Roy "Alec" Bent was one of the Norwood Football Club's greatest ever forwards. Born in Broken Hill, Roy Edward Kimberley Bent played for North Broken Hill Reserves in 1918, progressing to the seniors in the second half of the 1919 season. He continued with them in 1920, earning the nickname of "Cool Alec".
Invited to join the Norwood B team in 1921, he played two games before being selected for his League debut. Bent began his career as a half forward/rover. In the last six games of the season he was named at full forward, starting with a game against Glenelg. He booted seven majors and never looked back. He played in the Grand Final in his first year. Named as the spearhead, he kicked Norwood's three goals in its narrow loss to Port Adelaide. He played 16 matches for the year and won the "best forward" award.
First of the star full forwards after WW1, Bent was slight in stature, quick, elusive and very good at ground level. He rarely wandered too far from the goal square and used drop kicks for most of his shots at goal. The left-footed Bent had uncanny accuracy with his attempts from difficult angles, whether it be from set shots or from clever snaps. He believed goal-sneaks were born and not made.
He won a flag in his second attempt when Norwood defeated West Adelaide in the 1922 Grand Final, 9.7 to 2.16. Bent again kicked three and was high in the best players. At season's end he was named the club's "most unselfish" player.
In 1923 he was controversially suspended after an incident in the last minor round game against South Adelaide. He received a six match suspension for having forcibly thrown the ball to the boundary umpire, after Bent had been adjudged to have gone out of the field of play. The boundary umpire suffered a "bruised chest". The report was made by the central umpire and the suspension cost Bent the opportunity to play in back-to-back premierships.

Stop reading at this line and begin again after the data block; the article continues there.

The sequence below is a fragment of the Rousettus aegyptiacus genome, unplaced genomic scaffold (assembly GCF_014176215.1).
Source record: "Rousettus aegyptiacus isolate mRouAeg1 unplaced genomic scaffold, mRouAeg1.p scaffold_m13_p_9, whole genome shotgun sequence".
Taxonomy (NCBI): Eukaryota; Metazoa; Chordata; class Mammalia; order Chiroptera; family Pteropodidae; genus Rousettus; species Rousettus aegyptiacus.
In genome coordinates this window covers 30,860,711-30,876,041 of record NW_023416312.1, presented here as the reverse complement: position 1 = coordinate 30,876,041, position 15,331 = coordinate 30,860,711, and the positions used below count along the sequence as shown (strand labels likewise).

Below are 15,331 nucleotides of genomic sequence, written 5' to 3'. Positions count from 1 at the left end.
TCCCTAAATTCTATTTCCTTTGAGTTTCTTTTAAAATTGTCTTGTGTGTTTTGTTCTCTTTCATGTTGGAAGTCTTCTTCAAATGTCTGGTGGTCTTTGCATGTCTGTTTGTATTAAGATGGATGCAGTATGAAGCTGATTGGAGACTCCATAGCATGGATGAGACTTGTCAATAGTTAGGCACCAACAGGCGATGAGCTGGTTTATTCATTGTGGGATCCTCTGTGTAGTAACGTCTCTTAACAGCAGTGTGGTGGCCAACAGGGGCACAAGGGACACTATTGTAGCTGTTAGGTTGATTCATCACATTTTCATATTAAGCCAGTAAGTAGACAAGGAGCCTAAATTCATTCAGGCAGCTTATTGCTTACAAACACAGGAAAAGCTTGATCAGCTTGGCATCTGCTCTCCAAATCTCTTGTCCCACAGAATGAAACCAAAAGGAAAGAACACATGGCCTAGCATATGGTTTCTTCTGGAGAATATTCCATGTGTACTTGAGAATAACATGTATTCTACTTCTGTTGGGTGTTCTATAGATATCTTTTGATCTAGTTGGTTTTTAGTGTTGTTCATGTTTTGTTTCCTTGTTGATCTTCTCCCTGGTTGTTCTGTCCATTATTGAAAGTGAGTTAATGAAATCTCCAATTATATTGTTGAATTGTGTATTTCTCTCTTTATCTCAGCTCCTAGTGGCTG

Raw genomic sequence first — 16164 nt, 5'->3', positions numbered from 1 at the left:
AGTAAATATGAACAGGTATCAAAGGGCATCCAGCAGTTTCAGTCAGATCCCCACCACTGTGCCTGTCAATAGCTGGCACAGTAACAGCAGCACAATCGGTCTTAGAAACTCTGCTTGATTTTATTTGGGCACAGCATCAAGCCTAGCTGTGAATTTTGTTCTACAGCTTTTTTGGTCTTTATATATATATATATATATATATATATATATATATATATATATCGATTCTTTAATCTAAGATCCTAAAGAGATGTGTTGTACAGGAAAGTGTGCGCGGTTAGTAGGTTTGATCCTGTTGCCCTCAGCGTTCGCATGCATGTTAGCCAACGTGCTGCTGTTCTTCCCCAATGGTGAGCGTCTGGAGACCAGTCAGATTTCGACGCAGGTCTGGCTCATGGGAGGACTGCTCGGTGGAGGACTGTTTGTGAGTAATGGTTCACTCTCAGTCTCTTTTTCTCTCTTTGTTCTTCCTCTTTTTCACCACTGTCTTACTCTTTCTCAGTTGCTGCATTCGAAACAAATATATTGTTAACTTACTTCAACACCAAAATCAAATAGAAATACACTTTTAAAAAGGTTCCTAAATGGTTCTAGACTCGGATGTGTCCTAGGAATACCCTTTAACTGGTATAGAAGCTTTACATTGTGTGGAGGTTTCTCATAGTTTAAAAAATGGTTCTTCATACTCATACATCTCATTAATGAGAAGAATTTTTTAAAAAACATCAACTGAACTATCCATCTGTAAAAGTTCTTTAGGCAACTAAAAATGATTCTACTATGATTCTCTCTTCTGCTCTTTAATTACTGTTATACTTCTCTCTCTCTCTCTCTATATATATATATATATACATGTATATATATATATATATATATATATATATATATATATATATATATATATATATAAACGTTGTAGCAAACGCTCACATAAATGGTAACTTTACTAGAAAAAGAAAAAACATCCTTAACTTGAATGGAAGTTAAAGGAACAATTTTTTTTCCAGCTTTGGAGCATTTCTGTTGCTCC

On Grand Final day at the Adelaide Oval, a group called the "Wallaby Club sympathisers" presented him with a large leather medal, five inches in diameter. The medal had a drawing inscribed on the face of it, representing a footballer in the act of throwing a ball at another figure. The suspension was later reduced to three matches, resulting in Bent missing Round 1 of the 1924 season. He represented South Australia against Victoria and Western Australia in 1923.
Bent kicked 12 goals in a game against Queensland in the Hobart Carnival of 1924; it was a Carnival record at the time. He also kicked 10 goals, from 11 scoring shots, against West Torrens in the 1924 first semi-final.
He was probably best remembered for kicking the winning goal in the 1925 Grand Final. With Norwood trailing by five points late in the last quarter, the ball came out to Bent who snapped at goal and converted from a long way out. Norwood won by one point : 8.4 to 7.9. Bent kicked six out of Norwood's eight goals. He established a State record kicking 65 goals for the year and was again selected for the State games against Victoria and Western Australia.
In 1926 he kicked 11 majors against Glenelg in the last minor round game of the season. The 26 year-old was unfortunately involved in an accident in December of that year, suffering concussion and other head injuries. He had left his home on Edward Street, Norwood and joined a city-bound tramcar, with the intention of going to the Adelaide Oval to watch an interstate cricket match. As the tram was proceeding through the East Parklands Bent, who was standing in the gangway and leaning over the rail. The back of his head hit a post, inflicting a deep wound and rendering him unconscious. He was admitted to hospital in a serious condition.
Although he returned to football in 1927, he only played four games before deciding to retire mid-season due to poor form, attributed to the accident he had suffered during the summer. Bent decided to have a complete rest from the game.
He returned in 1928 and played another six games. He also played seven games with the Reserves, heading the goal-kicking with 32 majors.
Bent crammed many highlights in his eight seasons with the Norwood Football Club. Despite a relatively short career, restricted by injury and suspension, he was the club's leading goal-kicker on five occasions, and topped the SANFL goal-kicking four times.
He played in two premierships, and represented the state 17 times
Retiring in Mount Gambier, Roy Bent was sadly taken in a car accident in 1975, returning home having made the trip to Broken Hill one last time.
Further honours: SANFL top goal kicker 1921,1924,1925,1926, SA games 17, Goals for SA 60.
R Cialini August 2017